How to set a contactless card spending cap to avoid the new £100 limit from 15 October – MoneySavingExpert

What’s at risk if my card is stolen?

While many welcome the added convenience of the contactless limit increasing, some people report nervousness about the rise (see Martin’s Twitter poll responses on the change below) as they worry about their exposure to theft on the back of this. 

Currently, providers will prevent contactless payments where you try to spend above the contactless limit, where you’ve made more than five contactless transactions in a row using the same card, or where the total amount spent since you last had to verify a transaction exceeds £130 (this is changing to £300 from 15 October).   

So if you are concerned about fraud and what might happen if someone steals your contactless card you should think about your contactless limit as if you were carrying cash. Consider how much cash you would feel comfortable carrying around at any one time and set that as your contactless limit if your provider allows you to do so.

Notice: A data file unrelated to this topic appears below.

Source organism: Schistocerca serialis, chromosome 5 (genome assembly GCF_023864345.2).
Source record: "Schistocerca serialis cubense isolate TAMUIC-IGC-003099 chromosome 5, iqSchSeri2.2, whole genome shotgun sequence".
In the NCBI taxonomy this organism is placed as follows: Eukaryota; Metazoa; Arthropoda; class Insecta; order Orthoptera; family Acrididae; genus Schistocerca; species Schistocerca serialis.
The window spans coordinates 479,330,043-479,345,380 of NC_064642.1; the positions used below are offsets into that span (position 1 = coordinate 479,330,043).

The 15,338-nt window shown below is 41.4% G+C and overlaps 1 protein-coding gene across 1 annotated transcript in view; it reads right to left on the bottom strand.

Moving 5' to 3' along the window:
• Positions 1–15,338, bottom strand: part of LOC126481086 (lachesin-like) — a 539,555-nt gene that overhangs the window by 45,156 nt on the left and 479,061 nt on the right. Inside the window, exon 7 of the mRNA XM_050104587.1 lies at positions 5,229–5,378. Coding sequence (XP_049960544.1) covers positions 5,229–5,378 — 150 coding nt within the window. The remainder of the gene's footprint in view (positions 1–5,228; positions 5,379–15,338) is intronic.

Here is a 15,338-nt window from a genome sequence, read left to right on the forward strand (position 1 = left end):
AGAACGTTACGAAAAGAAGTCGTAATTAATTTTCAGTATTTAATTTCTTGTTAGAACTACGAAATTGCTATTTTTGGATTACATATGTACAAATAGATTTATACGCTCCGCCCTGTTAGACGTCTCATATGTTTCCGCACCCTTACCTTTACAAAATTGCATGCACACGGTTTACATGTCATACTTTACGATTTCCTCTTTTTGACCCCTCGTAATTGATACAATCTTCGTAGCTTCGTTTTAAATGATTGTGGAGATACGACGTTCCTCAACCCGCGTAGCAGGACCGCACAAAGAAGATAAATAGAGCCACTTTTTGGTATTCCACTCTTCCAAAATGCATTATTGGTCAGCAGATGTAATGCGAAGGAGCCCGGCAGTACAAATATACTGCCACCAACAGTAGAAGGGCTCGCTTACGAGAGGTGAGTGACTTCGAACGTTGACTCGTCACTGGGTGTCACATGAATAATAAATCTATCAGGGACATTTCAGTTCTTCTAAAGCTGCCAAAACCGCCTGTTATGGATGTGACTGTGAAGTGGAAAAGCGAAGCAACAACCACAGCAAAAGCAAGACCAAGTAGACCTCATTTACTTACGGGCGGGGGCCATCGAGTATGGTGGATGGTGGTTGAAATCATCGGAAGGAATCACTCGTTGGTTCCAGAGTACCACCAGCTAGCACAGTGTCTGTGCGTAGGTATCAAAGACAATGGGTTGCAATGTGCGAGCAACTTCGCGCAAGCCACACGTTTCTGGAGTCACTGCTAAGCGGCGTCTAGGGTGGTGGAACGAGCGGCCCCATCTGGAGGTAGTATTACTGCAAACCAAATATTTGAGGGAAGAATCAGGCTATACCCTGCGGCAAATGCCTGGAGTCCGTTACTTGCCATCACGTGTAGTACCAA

Of course, if your card is stolen, cancel it as soon as possible and notify your provider. You should also monitor your statement for any suspicious transactions. 

However, responding to concerns that raising the contactless limit could lead to increased levels of fraud, the Treasury said there was no significant rise in reported fraud when the limit was raised from £30 to £45 last year. It added that reported fraud equated to 0.02% of the total spent using contactless cards since April 2020.

Leave a Reply

Your email address will not be published. Required fields are marked *